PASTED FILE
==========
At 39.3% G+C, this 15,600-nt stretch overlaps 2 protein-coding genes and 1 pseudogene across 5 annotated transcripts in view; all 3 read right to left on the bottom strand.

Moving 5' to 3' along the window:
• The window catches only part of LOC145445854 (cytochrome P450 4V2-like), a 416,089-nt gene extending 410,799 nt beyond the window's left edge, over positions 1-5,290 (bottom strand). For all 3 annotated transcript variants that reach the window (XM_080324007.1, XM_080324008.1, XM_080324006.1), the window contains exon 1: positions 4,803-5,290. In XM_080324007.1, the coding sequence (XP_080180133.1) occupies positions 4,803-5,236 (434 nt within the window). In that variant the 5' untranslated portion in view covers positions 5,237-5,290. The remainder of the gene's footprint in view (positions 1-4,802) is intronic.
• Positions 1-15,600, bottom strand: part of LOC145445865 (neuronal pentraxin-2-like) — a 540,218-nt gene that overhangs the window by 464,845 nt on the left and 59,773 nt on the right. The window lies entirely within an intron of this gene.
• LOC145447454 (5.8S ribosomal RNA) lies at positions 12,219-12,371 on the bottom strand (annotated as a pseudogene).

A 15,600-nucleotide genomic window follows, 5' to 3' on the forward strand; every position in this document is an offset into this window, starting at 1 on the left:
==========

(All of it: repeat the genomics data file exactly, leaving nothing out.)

At 39.3% G+C, this 15,600-nt stretch overlaps 2 protein-coding genes and 1 pseudogene across 5 annotated transcripts in view; all 3 read right to left on the bottom strand.

Moving 5' to 3' along the window:
• The window catches only part of LOC145445854 (cytochrome P450 4V2-like), a 416,089-nt gene extending 410,799 nt beyond the window's left edge, over positions 1-5,290 (bottom strand). For all 3 annotated transcript variants that reach the window (XM_080324007.1, XM_080324008.1, XM_080324006.1), the window contains exon 1: positions 4,803-5,290. In XM_080324007.1, the coding sequence (XP_080180133.1) occupies positions 4,803-5,236 (434 nt within the window). In that variant the 5' untranslated portion in view covers positions 5,237-5,290. The remainder of the gene's footprint in view (positions 1-4,802) is intronic.
• Positions 1-15,600, bottom strand: part of LOC145445865 (neuronal pentraxin-2-like) — a 540,218-nt gene that overhangs the window by 464,845 nt on the left and 59,773 nt on the right. The window lies entirely within an intron of this gene.
• LOC145447454 (5.8S ribosomal RNA) lies at positions 12,219-12,371 on the bottom strand (annotated as a pseudogene).

A 15,600-nucleotide genomic window follows, 5' to 3' on the forward strand; every position in this document is an offset into this window, starting at 1 on the left: